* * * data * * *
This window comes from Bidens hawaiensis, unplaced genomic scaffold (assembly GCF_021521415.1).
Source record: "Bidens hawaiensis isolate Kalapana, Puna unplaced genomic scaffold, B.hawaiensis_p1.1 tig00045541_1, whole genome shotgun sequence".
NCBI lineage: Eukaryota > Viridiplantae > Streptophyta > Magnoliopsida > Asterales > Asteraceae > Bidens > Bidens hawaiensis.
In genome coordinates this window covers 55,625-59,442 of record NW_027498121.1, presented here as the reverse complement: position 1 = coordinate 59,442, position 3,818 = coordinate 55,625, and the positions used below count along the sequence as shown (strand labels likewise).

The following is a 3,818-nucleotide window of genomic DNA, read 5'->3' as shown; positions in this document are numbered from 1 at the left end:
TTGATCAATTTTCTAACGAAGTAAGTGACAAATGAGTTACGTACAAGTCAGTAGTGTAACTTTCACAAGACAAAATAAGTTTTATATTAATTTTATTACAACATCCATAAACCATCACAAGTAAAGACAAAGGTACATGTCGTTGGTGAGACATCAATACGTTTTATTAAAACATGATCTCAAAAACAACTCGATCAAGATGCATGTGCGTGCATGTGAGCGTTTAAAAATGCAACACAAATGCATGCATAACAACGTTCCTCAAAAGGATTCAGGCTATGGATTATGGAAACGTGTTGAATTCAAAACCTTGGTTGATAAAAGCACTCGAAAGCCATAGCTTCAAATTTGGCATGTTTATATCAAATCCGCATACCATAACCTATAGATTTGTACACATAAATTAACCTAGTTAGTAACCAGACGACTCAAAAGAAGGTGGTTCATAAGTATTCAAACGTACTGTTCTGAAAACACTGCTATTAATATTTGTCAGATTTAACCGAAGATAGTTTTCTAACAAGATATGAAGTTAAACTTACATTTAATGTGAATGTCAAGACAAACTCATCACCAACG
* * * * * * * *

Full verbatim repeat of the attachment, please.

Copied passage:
This window comes from Bidens hawaiensis, unplaced genomic scaffold (assembly GCF_021521415.1).
Source record: "Bidens hawaiensis isolate Kalapana, Puna unplaced genomic scaffold, B.hawaiensis_p1.1 tig00045541_1, whole genome shotgun sequence".
NCBI lineage: Eukaryota > Viridiplantae > Streptophyta > Magnoliopsida > Asterales > Asteraceae > Bidens > Bidens hawaiensis.
In genome coordinates this window covers 55,625-59,442 of record NW_027498121.1, presented here as the reverse complement: position 1 = coordinate 59,442, position 3,818 = coordinate 55,625, and the positions used below count along the sequence as shown (strand labels likewise).

The following is a 3,818-nucleotide window of genomic DNA, read 5'->3' as shown; positions in this document are numbered from 1 at the left end:
TTGATCAATTTTCTAACGAAGTAAGTGACAAATGAGTTACGTACAAGTCAGTAGTGTAACTTTCACAAGACAAAATAAGTTTTATATTAATTTTATTACAACATCCATAAACCATCACAAGTAAAGACAAAGGTACATGTCGTTGGTGAGACATCAATACGTTTTATTAAAACATGATCTCAAAAACAACTCGATCAAGATGCATGTGCGTGCATGTGAGCGTTTAAAAATGCAACACAAATGCATGCATAACAACGTTCCTCAAAAGGATTCAGGCTATGGATTATGGAAACGTGTTGAATTCAAAACCTTGGTTGATAAAAGCACTCGAAAGCCATAGCTTCAAATTTGGCATGTTTATATCAAATCCGCATACCATAACCTATAGATTTGTACACATAAATTAACCTAGTTAGTAACCAGACGACTCAAAAGAAGGTGGTTCATAAGTATTCAAACGTACTGTTCTGAAAACACTGCTATTAATATTTGTCAGATTTAACCGAAGATAGTTTTCTAACAAGATATGAAGTTAAACTTACATTTAATGTGAATGTCAAGACAAACTCATCACCAACG